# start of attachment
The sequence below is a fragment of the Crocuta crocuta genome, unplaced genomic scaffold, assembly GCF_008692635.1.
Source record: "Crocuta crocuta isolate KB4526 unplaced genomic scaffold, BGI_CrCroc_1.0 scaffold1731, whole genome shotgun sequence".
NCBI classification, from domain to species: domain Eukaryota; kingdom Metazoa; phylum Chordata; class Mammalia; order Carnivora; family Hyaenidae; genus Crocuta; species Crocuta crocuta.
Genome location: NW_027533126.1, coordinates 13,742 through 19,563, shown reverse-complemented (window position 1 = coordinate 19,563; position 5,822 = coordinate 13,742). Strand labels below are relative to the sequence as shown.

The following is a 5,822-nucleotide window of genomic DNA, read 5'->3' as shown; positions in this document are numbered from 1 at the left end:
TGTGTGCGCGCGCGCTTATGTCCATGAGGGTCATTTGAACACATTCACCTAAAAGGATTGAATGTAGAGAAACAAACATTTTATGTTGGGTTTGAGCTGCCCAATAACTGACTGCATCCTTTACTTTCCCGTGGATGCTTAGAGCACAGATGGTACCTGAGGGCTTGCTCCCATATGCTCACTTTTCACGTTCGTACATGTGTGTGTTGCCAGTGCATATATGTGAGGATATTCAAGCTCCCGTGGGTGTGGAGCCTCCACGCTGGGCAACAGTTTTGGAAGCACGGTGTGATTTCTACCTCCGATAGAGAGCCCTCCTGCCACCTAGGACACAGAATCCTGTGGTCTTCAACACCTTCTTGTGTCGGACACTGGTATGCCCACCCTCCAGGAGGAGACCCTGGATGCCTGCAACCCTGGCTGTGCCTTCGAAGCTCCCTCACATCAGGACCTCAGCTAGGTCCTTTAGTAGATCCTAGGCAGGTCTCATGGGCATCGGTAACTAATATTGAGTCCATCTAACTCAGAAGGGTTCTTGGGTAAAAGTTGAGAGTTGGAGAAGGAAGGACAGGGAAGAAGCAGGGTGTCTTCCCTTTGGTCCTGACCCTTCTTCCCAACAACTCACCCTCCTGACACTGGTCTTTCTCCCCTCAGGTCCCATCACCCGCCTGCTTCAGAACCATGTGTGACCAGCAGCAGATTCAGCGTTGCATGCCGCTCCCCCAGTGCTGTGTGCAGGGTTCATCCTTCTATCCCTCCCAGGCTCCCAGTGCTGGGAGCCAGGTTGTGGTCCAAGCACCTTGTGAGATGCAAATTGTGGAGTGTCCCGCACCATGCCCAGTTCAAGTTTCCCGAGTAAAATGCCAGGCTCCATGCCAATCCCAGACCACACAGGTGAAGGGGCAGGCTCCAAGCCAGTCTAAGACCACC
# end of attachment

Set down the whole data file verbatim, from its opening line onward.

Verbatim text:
The sequence below is a fragment of the Crocuta crocuta genome, unplaced genomic scaffold, assembly GCF_008692635.1.
Source record: "Crocuta crocuta isolate KB4526 unplaced genomic scaffold, BGI_CrCroc_1.0 scaffold1731, whole genome shotgun sequence".
NCBI classification, from domain to species: domain Eukaryota; kingdom Metazoa; phylum Chordata; class Mammalia; order Carnivora; family Hyaenidae; genus Crocuta; species Crocuta crocuta.
Genome location: NW_027533126.1, coordinates 13,742 through 19,563, shown reverse-complemented (window position 1 = coordinate 19,563; position 5,822 = coordinate 13,742). Strand labels below are relative to the sequence as shown.

The following is a 5,822-nucleotide window of genomic DNA, read 5'->3' as shown; positions in this document are numbered from 1 at the left end:
TGTGTGCGCGCGCGCTTATGTCCATGAGGGTCATTTGAACACATTCACCTAAAAGGATTGAATGTAGAGAAACAAACATTTTATGTTGGGTTTGAGCTGCCCAATAACTGACTGCATCCTTTACTTTCCCGTGGATGCTTAGAGCACAGATGGTACCTGAGGGCTTGCTCCCATATGCTCACTTTTCACGTTCGTACATGTGTGTGTTGCCAGTGCATATATGTGAGGATATTCAAGCTCCCGTGGGTGTGGAGCCTCCACGCTGGGCAACAGTTTTGGAAGCACGGTGTGATTTCTACCTCCGATAGAGAGCCCTCCTGCCACCTAGGACACAGAATCCTGTGGTCTTCAACACCTTCTTGTGTCGGACACTGGTATGCCCACCCTCCAGGAGGAGACCCTGGATGCCTGCAACCCTGGCTGTGCCTTCGAAGCTCCCTCACATCAGGACCTCAGCTAGGTCCTTTAGTAGATCCTAGGCAGGTCTCATGGGCATCGGTAACTAATATTGAGTCCATCTAACTCAGAAGGGTTCTTGGGTAAAAGTTGAGAGTTGGAGAAGGAAGGACAGGGAAGAAGCAGGGTGTCTTCCCTTTGGTCCTGACCCTTCTTCCCAACAACTCACCCTCCTGACACTGGTCTTTCTCCCCTCAGGTCCCATCACCCGCCTGCTTCAGAACCATGTGTGACCAGCAGCAGATTCAGCGTTGCATGCCGCTCCCCCAGTGCTGTGTGCAGGGTTCATCCTTCTATCCCTCCCAGGCTCCCAGTGCTGGGAGCCAGGTTGTGGTCCAAGCACCTTGTGAGATGCAAATTGTGGAGTGTCCCGCACCATGCCCAGTTCAAGTTTCCCGAGTAAAATGCCAGGCTCCATGCCAATCCCAGACCACACAGGTGAAGGGGCAGGCTCCAAGCCAGTCTAAGACCACC